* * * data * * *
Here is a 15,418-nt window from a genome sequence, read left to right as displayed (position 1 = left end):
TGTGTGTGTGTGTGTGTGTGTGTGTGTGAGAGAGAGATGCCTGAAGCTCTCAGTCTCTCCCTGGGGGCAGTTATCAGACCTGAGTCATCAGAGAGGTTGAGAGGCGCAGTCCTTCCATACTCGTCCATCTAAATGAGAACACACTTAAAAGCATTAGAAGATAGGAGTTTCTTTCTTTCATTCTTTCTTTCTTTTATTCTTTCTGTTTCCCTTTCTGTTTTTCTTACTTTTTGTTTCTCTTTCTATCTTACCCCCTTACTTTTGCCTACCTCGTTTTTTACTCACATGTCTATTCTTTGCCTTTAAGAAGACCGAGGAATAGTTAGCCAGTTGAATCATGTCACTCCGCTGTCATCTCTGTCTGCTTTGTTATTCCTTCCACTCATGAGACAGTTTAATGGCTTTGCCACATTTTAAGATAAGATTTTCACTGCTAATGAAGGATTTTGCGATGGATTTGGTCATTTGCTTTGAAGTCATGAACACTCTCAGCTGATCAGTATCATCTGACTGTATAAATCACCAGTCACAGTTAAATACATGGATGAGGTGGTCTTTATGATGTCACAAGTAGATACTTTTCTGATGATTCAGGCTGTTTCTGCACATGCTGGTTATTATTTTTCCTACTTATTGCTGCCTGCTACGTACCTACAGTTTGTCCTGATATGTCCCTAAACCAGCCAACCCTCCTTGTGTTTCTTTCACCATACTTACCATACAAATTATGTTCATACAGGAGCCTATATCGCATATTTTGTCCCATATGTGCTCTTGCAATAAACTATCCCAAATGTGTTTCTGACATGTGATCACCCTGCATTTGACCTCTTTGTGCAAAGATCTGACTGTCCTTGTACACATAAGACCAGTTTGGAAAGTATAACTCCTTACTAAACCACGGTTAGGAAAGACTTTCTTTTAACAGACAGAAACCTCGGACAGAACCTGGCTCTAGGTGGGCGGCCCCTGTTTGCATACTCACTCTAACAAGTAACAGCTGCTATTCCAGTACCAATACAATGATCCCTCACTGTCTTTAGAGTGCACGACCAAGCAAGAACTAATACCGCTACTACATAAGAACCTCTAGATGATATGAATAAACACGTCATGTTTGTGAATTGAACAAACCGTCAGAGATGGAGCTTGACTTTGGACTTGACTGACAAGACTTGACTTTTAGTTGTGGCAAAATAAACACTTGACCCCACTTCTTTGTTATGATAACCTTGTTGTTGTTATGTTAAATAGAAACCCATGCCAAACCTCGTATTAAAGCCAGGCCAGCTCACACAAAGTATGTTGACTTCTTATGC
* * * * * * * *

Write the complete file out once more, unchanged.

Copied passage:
Here is a 15,418-nt window from a genome sequence, read left to right as displayed (position 1 = left end):
TGTGTGTGTGTGTGTGTGTGTGTGTGTGAGAGAGAGATGCCTGAAGCTCTCAGTCTCTCCCTGGGGGCAGTTATCAGACCTGAGTCATCAGAGAGGTTGAGAGGCGCAGTCCTTCCATACTCGTCCATCTAAATGAGAACACACTTAAAAGCATTAGAAGATAGGAGTTTCTTTCTTTCATTCTTTCTTTCTTTTATTCTTTCTGTTTCCCTTTCTGTTTTTCTTACTTTTTGTTTCTCTTTCTATCTTACCCCCTTACTTTTGCCTACCTCGTTTTTTACTCACATGTCTATTCTTTGCCTTTAAGAAGACCGAGGAATAGTTAGCCAGTTGAATCATGTCACTCCGCTGTCATCTCTGTCTGCTTTGTTATTCCTTCCACTCATGAGACAGTTTAATGGCTTTGCCACATTTTAAGATAAGATTTTCACTGCTAATGAAGGATTTTGCGATGGATTTGGTCATTTGCTTTGAAGTCATGAACACTCTCAGCTGATCAGTATCATCTGACTGTATAAATCACCAGTCACAGTTAAATACATGGATGAGGTGGTCTTTATGATGTCACAAGTAGATACTTTTCTGATGATTCAGGCTGTTTCTGCACATGCTGGTTATTATTTTTCCTACTTATTGCTGCCTGCTACGTACCTACAGTTTGTCCTGATATGTCCCTAAACCAGCCAACCCTCCTTGTGTTTCTTTCACCATACTTACCATACAAATTATGTTCATACAGGAGCCTATATCGCATATTTTGTCCCATATGTGCTCTTGCAATAAACTATCCCAAATGTGTTTCTGACATGTGATCACCCTGCATTTGACCTCTTTGTGCAAAGATCTGACTGTCCTTGTACACATAAGACCAGTTTGGAAAGTATAACTCCTTACTAAACCACGGTTAGGAAAGACTTTCTTTTAACAGACAGAAACCTCGGACAGAACCTGGCTCTAGGTGGGCGGCCCCTGTTTGCATACTCACTCTAACAAGTAACAGCTGCTATTCCAGTACCAATACAATGATCCCTCACTGTCTTTAGAGTGCACGACCAAGCAAGAACTAATACCGCTACTACATAAGAACCTCTAGATGATATGAATAAACACGTCATGTTTGTGAATTGAACAAACCGTCAGAGATGGAGCTTGACTTTGGACTTGACTGACAAGACTTGACTTTTAGTTGTGGCAAAATAAACACTTGACCCCACTTCTTTGTTATGATAACCTTGTTGTTGTTATGTTAAATAGAAACCCATGCCAAACCTCGTATTAAAGCCAGGCCAGCTCACACAAAGTATGTTGACTTCTTATGC